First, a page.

And what would all this entail for Western interests and for the regional policy of the U.S. (should it wish to have an active one)? There is no point in dreaming any longer of a grand deal with Iran, or of rebooting the good old days with Turkey, let alone resuscitating an Arab hegemony led by Egypt and the Saudis. As with the huge, decades-long effort by Great Britain to prop up the Ottoman empire, finally blasted in World War I, so with the increasingly forlorn effort by the U.S. to save the Sunni Arab regional order from collapsing, now finally revealed as a road to nowhere. One might as well attempt to restore the Balkans to the Habsburg empire or the Ottoman fold, or to resuscitate Yugoslavia.

With artificial regimes and borders gone, people in the region seek protection and solidarity in the old identities that have survived the Arab reverie: their nation, their religion, their tribe. These are the only building blocks upon which a new and stable system can be founded. The process will be long, complex, and fraught with difficulty, but it offers a prospect of strategic as well as moral coherence. A region redrawn along lines of actual self-definition would give voice to the communities on the ground that will become invested in its success and work for its stability.

For Western observers and policy makers, the principle should be to look with appropriately cautious favor on significant groupings that possess their own voice and some degree of self-government, while ensuring that in the event of their political defeat, they will not be exterminated—which is far more than any of the Arab world’s political systems ever offered anyone. Some of these groupings will evolve into robust independent nations, others into weak federal states or new tribal confederations. Some, cherishing the opportunity, will build thriving and prosperous democracies, and perhaps even become natural allies of the West and Israel. Others will undoubtedly, yet again, waste their opportunities, devolving into another round of petty and corrupt tribal entities—though with the advantage to themselves of ethnic and religious cohesiveness and to outsiders of being too small to entertain dreams of internal or external genocide. In the Middle East, again, not such a bad outcome.

June 2, 2016

QotD: The problem with Islam

Filed under: History, Quotations, Religion — Tags: , , , — Nicholas @ 01:00

What, gentle reader may ask, is that fundamental problem with Islam, that even many Muslims begin to understand? Now, that is a question much easier to answer.

It is the coercion thing. This has been deeply implanted through fourteen centuries, and to be fair to the religion in Egypt, it is backed by forty more of pharaonic or quasi-pharaonic history — with only a few centuries of Christian relief. Basically, your Musulman, like your modern Liberal, thinks that the Good is something that must be compelled. That is why Muslim fanatics and Leftists are likely to see eye to eye, and find ways to cooperate, wherever the work of the Devil is afoot, even though the theological differences between them are substantial. They have a common enemy, in us. They agree on the basic principle of Shariah: that law should be more than negative and preventative; that instead it should be positive and pro-active; that it is an irreplaceable tool for social engineering.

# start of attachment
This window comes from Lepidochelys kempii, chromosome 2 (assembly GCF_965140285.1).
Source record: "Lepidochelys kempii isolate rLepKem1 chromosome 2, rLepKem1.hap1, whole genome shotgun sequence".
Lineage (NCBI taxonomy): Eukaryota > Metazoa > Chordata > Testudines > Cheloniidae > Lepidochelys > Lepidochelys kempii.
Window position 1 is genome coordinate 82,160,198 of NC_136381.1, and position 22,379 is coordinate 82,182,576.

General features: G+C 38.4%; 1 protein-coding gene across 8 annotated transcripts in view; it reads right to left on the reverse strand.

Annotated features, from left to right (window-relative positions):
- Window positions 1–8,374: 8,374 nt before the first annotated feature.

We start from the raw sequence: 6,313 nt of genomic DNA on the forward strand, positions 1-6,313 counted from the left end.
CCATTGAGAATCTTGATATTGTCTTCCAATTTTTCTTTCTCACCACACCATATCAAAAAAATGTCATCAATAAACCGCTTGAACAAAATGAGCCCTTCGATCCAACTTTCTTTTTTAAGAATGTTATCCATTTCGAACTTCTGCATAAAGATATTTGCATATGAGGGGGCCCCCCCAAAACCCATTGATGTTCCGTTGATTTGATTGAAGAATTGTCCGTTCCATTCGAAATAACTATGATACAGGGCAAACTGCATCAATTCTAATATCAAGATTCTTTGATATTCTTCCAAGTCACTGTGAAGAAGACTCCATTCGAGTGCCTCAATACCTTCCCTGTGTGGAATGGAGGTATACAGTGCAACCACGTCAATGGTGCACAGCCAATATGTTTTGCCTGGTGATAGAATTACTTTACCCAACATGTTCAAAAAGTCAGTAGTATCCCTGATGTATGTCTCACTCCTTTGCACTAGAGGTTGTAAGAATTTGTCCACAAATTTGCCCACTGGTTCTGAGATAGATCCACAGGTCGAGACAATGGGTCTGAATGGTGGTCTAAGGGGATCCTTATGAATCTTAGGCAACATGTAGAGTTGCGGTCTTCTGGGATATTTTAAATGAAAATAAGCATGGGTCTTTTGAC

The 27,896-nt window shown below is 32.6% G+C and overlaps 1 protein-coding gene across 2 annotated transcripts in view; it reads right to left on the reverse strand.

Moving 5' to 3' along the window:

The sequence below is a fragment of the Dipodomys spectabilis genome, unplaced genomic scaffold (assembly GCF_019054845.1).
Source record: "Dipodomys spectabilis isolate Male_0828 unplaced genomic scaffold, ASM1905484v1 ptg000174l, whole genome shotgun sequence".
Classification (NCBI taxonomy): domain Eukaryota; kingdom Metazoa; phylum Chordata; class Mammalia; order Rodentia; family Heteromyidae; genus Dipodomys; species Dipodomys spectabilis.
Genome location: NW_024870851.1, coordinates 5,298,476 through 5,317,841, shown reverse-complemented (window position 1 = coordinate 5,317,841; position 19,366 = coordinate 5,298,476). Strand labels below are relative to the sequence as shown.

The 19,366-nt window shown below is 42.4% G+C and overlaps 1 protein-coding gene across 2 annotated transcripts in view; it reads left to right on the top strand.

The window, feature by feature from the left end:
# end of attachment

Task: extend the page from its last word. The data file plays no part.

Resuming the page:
This is starkly in contrast with the Christian, or might I say, Judaeo-Christian inheritance, in which men should be discouraged from committing specific crimes, but virtues should not, indeed cannot be compelled. They can only be inspired. Christians and Jews have not always been good. Some have been tyrants. But their faith does not command them to be tyrants, does not tell them to enforce the Good, even on themselves. It tells them instead to be good. At most, Deus vult is for special occasions.

Not even God compels the Good. Instead, He tells us what it is and suggests that we choose it. He lets us make mistakes; lets us learn from the consequences, even terrible consequences. He does not chop our hand off the moment it reaches for something it should not take, for we shall need the same hand to restore what we have taken.

David Warren, “Into the desert”, Essays in Idleness, 2015-01-17.

May 1, 2016

T.E. Lawrence And How He Became Lawrence Of Arabia I WHO DID WHAT IN WW1?

Filed under: Britain, History, Middle East, Military — Tags: , , , — Nicholas @ 02:00

Published on 30 Apr 2016

Check out HistoryBuffs review of Lawrence of Arabia: http://bit.ly/NickOfArabia

Big thank you to Nick from History Buffs for this collaboration. It was really fun!

T.E. Lawrence better known as Lawrence of Arabia is one of the biggest legends of World War 1. His adventures in the Middle East during the Arab Revolt were made into a movie and a bestselling book. But how did Lawrence actually end up in Cairo? And what was his relationship with Faisal?